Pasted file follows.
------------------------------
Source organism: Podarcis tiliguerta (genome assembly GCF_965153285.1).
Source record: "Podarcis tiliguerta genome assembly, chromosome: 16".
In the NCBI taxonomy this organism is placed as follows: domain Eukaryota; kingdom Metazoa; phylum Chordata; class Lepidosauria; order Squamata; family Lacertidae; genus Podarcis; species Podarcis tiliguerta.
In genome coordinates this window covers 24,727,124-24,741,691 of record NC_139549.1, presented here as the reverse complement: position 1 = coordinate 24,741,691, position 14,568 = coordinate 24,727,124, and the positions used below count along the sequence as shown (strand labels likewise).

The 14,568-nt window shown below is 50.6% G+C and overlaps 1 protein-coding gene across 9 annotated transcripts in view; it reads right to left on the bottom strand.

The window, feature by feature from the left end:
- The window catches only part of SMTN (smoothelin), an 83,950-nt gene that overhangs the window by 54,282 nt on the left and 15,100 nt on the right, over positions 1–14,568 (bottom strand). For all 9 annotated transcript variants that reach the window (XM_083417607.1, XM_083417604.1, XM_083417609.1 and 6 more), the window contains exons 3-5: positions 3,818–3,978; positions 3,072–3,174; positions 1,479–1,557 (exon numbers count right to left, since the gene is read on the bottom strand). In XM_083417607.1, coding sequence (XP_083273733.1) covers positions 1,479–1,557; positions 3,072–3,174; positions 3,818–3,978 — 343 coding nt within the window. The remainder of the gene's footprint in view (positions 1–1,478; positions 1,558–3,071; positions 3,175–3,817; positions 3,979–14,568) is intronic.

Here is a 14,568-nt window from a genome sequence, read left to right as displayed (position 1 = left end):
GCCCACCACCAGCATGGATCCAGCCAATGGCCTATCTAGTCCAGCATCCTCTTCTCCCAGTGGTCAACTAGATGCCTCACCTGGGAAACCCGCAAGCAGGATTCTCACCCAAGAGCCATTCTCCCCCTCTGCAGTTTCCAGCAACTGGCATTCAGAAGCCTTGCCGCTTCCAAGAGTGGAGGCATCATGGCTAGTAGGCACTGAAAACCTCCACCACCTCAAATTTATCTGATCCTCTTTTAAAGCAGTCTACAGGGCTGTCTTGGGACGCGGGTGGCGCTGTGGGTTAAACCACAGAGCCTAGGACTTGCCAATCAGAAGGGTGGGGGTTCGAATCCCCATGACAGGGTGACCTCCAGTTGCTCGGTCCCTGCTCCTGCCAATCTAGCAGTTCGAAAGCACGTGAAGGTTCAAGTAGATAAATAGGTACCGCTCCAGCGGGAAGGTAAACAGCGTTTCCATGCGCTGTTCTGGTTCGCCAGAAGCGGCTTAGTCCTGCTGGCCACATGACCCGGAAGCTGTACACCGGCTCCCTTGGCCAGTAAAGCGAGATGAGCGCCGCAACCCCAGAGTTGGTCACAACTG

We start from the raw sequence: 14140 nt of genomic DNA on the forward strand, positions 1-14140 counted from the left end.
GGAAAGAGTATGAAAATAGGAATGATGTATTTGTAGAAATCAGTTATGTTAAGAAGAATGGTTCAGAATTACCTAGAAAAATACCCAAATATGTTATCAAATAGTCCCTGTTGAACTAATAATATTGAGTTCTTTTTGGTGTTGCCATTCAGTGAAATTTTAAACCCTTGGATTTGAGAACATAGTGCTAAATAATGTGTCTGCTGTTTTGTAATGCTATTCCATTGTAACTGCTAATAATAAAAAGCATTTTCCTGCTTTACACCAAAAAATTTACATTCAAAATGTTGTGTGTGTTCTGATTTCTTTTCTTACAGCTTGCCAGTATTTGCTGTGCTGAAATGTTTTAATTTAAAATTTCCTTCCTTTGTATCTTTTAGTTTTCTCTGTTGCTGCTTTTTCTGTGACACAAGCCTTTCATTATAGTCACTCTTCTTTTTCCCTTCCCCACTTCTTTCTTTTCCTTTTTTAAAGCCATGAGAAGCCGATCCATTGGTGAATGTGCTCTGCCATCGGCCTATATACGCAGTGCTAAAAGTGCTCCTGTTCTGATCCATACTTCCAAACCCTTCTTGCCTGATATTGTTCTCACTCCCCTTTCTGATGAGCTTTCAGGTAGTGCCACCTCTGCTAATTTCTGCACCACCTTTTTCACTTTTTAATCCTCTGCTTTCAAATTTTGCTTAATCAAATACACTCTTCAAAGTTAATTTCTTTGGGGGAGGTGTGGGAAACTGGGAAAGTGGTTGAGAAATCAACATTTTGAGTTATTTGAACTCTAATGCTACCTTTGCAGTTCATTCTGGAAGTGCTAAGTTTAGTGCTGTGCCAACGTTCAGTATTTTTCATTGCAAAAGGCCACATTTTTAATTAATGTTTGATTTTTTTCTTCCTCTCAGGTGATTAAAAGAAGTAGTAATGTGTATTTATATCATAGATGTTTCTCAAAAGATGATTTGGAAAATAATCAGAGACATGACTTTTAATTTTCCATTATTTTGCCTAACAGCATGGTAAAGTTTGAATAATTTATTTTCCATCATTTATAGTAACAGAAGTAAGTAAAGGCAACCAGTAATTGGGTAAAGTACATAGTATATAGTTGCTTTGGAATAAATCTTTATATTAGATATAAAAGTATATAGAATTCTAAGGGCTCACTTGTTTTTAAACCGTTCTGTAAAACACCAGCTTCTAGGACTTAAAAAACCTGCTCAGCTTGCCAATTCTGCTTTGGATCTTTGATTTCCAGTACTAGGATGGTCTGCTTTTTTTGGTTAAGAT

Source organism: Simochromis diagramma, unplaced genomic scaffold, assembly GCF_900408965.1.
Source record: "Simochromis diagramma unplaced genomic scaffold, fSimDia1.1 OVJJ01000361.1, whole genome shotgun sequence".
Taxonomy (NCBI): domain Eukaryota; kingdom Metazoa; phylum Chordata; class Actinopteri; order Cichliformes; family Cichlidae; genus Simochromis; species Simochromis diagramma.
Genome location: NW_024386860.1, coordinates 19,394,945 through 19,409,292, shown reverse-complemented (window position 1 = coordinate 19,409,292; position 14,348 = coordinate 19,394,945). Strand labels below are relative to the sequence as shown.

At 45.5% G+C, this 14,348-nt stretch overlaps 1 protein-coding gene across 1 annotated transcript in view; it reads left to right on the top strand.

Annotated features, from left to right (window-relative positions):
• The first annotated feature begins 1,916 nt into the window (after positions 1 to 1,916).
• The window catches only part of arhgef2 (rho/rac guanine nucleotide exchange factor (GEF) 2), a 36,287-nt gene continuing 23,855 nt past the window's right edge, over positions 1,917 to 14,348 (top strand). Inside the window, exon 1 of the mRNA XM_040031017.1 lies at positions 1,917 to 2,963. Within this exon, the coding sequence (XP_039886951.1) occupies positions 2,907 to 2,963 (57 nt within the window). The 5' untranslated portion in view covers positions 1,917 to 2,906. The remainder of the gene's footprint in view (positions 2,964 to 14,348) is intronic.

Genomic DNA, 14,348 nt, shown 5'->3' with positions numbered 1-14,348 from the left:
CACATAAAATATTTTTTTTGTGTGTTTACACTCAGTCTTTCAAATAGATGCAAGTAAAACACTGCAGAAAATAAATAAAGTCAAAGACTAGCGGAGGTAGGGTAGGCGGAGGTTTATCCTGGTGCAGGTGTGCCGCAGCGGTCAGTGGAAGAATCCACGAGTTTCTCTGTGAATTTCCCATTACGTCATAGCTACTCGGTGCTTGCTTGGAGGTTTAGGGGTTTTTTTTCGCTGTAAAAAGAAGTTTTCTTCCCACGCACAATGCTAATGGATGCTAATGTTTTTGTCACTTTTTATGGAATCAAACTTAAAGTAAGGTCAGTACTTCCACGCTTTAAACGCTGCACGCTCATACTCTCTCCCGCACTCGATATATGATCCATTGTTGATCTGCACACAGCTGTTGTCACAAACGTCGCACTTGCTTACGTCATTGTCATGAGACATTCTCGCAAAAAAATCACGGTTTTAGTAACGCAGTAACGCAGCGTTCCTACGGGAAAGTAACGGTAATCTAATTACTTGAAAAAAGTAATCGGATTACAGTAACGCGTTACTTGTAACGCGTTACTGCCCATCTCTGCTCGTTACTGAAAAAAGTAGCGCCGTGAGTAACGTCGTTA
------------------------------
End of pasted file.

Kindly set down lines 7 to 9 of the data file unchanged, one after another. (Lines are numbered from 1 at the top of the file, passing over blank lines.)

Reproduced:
- The window catches only part of SMTN (smoothelin), an 83,950-nt gene that overhangs the window by 54,282 nt on the left and 15,100 nt on the right, over positions 1–14,568 (bottom strand). For all 9 annotated transcript variants that reach the window (XM_083417607.1, XM_083417604.1, XM_083417609.1 and 6 more), the window contains exons 3-5: positions 3,818–3,978; positions 3,072–3,174; positions 1,479–1,557 (exon numbers count right to left, since the gene is read on the bottom strand). In XM_083417607.1, coding sequence (XP_083273733.1) covers positions 1,479–1,557; positions 3,072–3,174; positions 3,818–3,978 — 343 coding nt within the window. The remainder of the gene's footprint in view (positions 1–1,478; positions 1,558–3,071; positions 3,175–3,817; positions 3,979–14,568) is intronic.

Here is a 14,568-nt window from a genome sequence, read left to right as displayed (position 1 = left end):
GCCCACCACCAGCATGGATCCAGCCAATGGCCTATCTAGTCCAGCATCCTCTTCTCCCAGTGGTCAACTAGATGCCTCACCTGGGAAACCCGCAAGCAGGATTCTCACCCAAGAGCCATTCTCCCCCTCTGCAGTTTCCAGCAACTGGCATTCAGAAGCCTTGCCGCTTCCAAGAGTGGAGGCATCATGGCTAGTAGGCACTGAAAACCTCCACCACCTCAAATTTATCTGATCCTCTTTTAAAGCAGTCTACAGGGCTGTCTTGGGACGCGGGTGGCGCTGTGGGTTAAACCACAGAGCCTAGGACTTGCCAATCAGAAGGGTGGGGGTTCGAATCCCCATGACAGGGTGACCTCCAGTTGCTCGGTCCCTGCTCCTGCCAATCTAGCAGTTCGAAAGCACGTGAAGGTTCAAGTAGATAAATAGGTACCGCTCCAGCGGGAAGGTAAACAGCGTTTCCATGCGCTGTTCTGGTTCGCCAGAAGCGGCTTAGTCCTGCTGGCCACATGACCCGGAAGCTGTACACCGGCTCCCTTGGCCAGTAAAGCGAGATGAGCGCCGCAACCCCAGAGTTGGTCACAACTG